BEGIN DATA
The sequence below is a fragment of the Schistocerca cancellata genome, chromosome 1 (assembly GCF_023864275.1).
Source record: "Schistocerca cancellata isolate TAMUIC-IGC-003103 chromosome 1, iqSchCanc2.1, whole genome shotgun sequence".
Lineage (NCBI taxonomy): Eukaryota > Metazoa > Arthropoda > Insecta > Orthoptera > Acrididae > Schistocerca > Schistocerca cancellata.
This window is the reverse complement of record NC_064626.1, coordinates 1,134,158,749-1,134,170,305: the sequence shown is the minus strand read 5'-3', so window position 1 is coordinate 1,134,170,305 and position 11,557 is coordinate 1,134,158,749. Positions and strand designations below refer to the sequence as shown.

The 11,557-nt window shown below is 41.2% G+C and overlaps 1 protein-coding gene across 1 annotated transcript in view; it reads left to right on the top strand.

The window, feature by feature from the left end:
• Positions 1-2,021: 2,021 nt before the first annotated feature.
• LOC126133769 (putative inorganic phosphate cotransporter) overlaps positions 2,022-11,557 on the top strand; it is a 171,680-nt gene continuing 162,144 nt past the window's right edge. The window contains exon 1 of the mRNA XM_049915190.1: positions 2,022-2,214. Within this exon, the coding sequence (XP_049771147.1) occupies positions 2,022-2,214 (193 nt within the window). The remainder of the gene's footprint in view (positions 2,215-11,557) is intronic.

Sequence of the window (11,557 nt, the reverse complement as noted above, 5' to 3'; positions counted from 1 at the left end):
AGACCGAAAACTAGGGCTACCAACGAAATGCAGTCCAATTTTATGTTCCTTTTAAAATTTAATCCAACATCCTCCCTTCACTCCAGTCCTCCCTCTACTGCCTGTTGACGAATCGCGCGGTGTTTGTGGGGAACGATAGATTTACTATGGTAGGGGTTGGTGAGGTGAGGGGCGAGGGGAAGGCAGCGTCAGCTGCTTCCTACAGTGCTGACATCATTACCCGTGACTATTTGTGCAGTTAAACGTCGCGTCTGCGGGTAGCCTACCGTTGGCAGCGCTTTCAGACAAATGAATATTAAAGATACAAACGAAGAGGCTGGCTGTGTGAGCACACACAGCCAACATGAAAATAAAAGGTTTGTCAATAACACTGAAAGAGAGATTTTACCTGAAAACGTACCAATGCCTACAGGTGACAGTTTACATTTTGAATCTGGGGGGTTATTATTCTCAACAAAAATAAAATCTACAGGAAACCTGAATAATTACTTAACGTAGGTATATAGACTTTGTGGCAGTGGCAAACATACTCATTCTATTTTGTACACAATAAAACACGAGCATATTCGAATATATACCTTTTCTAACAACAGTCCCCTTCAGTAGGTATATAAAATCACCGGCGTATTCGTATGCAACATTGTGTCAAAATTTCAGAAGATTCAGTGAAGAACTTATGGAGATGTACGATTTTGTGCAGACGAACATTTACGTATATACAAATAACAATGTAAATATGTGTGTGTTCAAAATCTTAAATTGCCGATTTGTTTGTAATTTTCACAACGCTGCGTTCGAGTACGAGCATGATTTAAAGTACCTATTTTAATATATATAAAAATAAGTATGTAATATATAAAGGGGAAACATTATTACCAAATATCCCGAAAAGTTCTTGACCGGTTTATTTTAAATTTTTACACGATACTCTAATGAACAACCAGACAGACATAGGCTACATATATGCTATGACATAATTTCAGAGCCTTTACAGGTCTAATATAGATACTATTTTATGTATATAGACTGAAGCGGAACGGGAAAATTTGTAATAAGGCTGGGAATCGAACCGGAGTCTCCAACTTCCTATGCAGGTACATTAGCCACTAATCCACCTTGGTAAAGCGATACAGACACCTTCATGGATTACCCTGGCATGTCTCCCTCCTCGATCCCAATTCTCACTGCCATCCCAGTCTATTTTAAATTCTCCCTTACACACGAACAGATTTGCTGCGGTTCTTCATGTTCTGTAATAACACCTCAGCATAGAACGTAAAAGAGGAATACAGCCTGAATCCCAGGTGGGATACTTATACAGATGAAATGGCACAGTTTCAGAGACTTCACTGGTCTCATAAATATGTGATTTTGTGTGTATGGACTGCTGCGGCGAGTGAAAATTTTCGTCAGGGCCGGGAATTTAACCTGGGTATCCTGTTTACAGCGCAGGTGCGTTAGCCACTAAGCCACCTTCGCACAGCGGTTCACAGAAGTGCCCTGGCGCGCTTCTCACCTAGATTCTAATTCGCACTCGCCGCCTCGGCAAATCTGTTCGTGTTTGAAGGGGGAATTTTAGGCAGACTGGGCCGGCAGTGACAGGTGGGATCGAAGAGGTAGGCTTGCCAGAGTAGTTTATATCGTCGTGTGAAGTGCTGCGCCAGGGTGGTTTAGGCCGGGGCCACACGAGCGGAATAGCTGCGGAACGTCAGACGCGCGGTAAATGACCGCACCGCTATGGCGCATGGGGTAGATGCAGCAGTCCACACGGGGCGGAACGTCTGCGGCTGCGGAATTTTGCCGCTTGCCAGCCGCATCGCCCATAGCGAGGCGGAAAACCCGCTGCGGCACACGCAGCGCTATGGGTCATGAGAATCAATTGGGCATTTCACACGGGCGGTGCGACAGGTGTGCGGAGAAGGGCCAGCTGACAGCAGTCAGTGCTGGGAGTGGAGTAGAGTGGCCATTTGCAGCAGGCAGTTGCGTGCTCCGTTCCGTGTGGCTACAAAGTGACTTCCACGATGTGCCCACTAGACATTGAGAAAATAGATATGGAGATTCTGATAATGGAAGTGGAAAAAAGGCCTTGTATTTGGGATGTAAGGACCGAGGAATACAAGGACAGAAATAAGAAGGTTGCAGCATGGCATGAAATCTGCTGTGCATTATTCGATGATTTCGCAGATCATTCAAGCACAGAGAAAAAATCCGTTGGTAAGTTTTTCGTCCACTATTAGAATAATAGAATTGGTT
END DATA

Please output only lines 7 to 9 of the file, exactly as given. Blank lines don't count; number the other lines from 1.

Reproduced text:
• Positions 1-2,021: 2,021 nt before the first annotated feature.
• LOC126133769 (putative inorganic phosphate cotransporter) overlaps positions 2,022-11,557 on the top strand; it is a 171,680-nt gene continuing 162,144 nt past the window's right edge. The window contains exon 1 of the mRNA XM_049915190.1: positions 2,022-2,214. Within this exon, the coding sequence (XP_049771147.1) occupies positions 2,022-2,214 (193 nt within the window). The remainder of the gene's footprint in view (positions 2,215-11,557) is intronic.

Sequence of the window (11,557 nt, the reverse complement as noted above, 5' to 3'; positions counted from 1 at the left end):